Article Text

Images In..
Catastrophic gastrointestinal bleeding caused by aortoesophageal fistula secondary to mycotic thoracic aortic aneurysm
  1. Shi-Che Huang1,2,
  2. Tzu-Chieh Lin1,2,3,
  3. Yu-Tse Tsan1,2,
  4. Sung-Yuan Hu Master1,2,4,5
  1. 1
    Taichung Veterans General Hospital, Department of Emergency Medicine, No. 160, Section 3, Chung-Kang Road, Taichung, Taiwan
  2. 2
    Chung Shan Medical University, No. 110, Section 1, Jianguo N. Road, Taichung, Taiwan
  3. 3
    National Taiwan University, No. 1, Section 4, Roosevelt Road, Taipei, Taiwan
  4. 4
    National Taichung Nursing College, No. 193, Section 1, Sanmin Road, Taichung, Taiwan
  5. 5
    Jen-Teh Junior College of Medicine, Nursing and Management, No. 79-9, Sa-Lun-Hu, Hou-Long Township, Miao-Li County, Taiwan
  1. Sung-Yuan Hu, song9168{at}pie.com.tw

Statistics from Altmetric.com

A 77-year-old man, with a history of Staphylococcus aureus thoraic aortic aneurysm (TAA) with graft replacement 4 years ago, presented with chest pain and massive haematemesis. A pale appearance with air hunger and hypotension (72/42 mm Hg) and were noted. Endotracheal intubation, intravenous fluid and blood transfusion were performed. Laboratory analysis revealed a white blood cell count of 42 900 cells/mm3 with 93.5% neutrophils, haemoglobin 9.1 g/dl and creatinine 2.4 mg/dl. Chest x ray (fig 1) and CT angiography (CTA) of aorta (fig 2) disclosed an aortoesophageal fistula (AEF). Emergency surgical repair was suggested, but the family did not consent to the procedure. The patient died the next day. Blood cultures grew Staphylococcus aureus 1 week later.

Figure 1

Chest x ray revealed a widening mediastinum with enlargement of aortic arch and tortuosity of descending thoracic aorta (long black arrow) and distended stomach in upper abdomen (short black arrow).

Figure 2

CT angiography of aorta demonstrated a graft thoracic aorta with air bubbles inside the thrombus and surrounding tissues (black arrow in A), and contrast media extravasation (black arrow head in A) between thoracic aorta and oesophagus and coating oesophageal mucosa (white arrow in A and B) from the level of descending thoracic aorta into the stomach (white arrow head in B), which disclosed an aortoesophageal fistula.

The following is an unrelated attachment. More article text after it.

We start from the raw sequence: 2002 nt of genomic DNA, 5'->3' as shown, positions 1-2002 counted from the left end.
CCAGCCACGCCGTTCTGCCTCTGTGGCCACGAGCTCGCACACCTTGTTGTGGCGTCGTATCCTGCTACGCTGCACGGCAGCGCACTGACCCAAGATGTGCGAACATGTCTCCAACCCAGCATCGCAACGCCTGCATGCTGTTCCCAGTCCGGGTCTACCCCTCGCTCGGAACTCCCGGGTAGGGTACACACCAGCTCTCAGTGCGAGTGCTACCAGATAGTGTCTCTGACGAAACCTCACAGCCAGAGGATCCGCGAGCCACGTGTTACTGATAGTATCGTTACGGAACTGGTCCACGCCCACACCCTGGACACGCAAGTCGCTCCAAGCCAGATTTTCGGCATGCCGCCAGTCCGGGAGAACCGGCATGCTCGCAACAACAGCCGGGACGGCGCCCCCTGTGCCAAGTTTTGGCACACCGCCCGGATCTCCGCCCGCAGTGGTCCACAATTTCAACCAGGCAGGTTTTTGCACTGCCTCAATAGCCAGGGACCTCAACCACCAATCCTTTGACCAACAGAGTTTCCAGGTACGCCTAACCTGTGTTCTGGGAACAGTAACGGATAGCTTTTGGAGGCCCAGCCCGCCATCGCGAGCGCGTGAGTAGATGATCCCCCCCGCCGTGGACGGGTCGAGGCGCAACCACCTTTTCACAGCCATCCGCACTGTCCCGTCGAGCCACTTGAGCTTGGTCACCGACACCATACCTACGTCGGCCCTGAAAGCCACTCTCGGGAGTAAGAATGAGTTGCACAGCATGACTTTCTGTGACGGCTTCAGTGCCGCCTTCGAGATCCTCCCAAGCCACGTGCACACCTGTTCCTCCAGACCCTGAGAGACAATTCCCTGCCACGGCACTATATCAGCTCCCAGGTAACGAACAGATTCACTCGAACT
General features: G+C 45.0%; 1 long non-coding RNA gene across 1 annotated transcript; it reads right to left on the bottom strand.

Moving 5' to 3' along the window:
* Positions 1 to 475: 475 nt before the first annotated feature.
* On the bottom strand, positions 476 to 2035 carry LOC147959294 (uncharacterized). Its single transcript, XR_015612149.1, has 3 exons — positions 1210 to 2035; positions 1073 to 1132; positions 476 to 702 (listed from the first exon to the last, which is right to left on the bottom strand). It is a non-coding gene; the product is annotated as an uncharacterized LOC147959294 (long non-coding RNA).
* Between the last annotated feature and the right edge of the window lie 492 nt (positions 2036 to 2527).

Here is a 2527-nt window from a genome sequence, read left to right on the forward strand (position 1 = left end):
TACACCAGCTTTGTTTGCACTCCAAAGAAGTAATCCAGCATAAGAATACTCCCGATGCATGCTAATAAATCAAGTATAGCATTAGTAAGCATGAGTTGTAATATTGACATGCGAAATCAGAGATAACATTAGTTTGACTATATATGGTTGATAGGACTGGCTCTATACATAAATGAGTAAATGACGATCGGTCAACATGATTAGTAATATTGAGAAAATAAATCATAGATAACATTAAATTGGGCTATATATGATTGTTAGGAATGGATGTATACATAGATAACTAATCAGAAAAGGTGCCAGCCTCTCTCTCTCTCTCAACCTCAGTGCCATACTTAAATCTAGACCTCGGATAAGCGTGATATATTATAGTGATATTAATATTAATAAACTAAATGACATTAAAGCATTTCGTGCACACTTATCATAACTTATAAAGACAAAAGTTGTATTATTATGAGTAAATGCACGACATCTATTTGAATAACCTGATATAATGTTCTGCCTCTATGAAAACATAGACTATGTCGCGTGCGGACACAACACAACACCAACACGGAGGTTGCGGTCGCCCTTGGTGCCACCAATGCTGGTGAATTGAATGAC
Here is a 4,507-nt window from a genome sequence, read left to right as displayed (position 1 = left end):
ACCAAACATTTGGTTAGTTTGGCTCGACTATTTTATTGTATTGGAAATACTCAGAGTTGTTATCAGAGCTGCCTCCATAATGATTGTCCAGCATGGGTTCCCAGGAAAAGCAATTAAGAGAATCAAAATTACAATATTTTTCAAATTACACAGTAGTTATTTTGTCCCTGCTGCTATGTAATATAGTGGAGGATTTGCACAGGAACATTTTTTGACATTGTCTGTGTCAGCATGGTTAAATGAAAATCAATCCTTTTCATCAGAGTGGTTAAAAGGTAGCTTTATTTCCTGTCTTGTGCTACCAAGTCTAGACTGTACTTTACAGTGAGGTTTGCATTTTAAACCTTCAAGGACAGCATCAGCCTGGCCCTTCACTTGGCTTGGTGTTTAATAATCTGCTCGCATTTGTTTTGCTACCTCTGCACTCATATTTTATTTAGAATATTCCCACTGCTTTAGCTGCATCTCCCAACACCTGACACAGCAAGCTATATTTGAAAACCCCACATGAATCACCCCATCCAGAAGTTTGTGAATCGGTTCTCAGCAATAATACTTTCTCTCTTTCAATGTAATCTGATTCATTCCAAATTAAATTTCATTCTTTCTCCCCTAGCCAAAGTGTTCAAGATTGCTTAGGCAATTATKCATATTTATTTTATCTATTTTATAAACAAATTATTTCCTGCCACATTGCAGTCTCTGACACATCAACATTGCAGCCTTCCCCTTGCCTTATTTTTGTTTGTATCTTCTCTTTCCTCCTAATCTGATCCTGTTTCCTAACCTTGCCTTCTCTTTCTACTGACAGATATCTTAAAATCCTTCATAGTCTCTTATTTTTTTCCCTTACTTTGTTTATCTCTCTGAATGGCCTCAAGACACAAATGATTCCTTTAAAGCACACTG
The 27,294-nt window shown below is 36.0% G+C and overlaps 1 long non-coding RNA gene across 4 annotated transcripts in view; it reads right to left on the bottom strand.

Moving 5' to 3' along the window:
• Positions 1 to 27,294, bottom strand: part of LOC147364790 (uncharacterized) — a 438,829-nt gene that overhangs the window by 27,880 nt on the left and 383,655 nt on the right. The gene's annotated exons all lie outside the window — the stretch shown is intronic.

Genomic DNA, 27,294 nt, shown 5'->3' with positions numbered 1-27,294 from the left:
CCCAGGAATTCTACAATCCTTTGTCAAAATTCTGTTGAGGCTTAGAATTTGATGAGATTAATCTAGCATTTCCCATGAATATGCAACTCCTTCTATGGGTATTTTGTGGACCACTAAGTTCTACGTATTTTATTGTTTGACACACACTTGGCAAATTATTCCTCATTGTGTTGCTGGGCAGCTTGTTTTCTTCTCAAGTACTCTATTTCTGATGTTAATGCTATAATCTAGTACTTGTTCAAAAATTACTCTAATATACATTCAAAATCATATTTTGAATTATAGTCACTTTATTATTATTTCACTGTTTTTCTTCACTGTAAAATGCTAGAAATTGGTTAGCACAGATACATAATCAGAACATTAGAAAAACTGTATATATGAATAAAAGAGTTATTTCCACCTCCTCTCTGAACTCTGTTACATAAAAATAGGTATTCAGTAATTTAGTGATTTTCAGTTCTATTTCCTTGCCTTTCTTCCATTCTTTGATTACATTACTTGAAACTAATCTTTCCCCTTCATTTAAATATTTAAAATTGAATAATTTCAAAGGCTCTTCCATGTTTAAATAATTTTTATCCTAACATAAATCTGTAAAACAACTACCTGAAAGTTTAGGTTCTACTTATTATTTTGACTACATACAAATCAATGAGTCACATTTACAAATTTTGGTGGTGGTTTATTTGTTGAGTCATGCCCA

The incidence of mycotic aneurysms is estimated to be about 0.65% to 1.3% of all aortic aneurysms. The predominant micro-organism associated with mycotic aneurysms is Staphylococcus aureus.1 The incidence of AEF is approximately 0.01% to 0.08% of massive upper gastrointestinal bleeding (UGIB).1,2 TAA is the most common aetiology of primary AEF and the Chiari triad of AEF is midthoracic pain or dysphagia, a sentinel episode of haematemesis and fatal exsanguinations.3 In a patient who is haemodynamically unstable with UGIB of an unknown aetiology, who has a history of repair for aortic dissection/aneurysm, evidence of a tortuous aorta or aneurysm by chest x ray or who exhibits the Chiari triad, the presence of AEF should be entertained.3 CTA of the aorta delineates secondary signs suggestive of AEF, such as oesophageal compression or air bubbles inside the aneurysmal thrombus and surrounding tissues.2 Prompt surgical repair or an endovascular stent/graft replacement is recommended as soon as possible.13

LEARNING POINTS

  • Aortoesophageal fistula (AEF), most commonly associated with thoracic aortic aneurysm (TAA), is a rare complication and an uncommon cause of massive gastrointestinal (GI) tract bleeding

  • CT angiography (CTA) of the aorta is a mandatory survey for AEF.

REFERENCES

View Abstract

Footnotes

  • Competing interests: None.

  • Patient consent: Patient/guardian consent was obtained for publication.

Request Permissions

If you wish to reuse any or all of this article please use the link below which will take you to the Copyright Clearance Center’s RightsLink service. You will be able to get a quick price and instant permission to reuse the content in many different ways.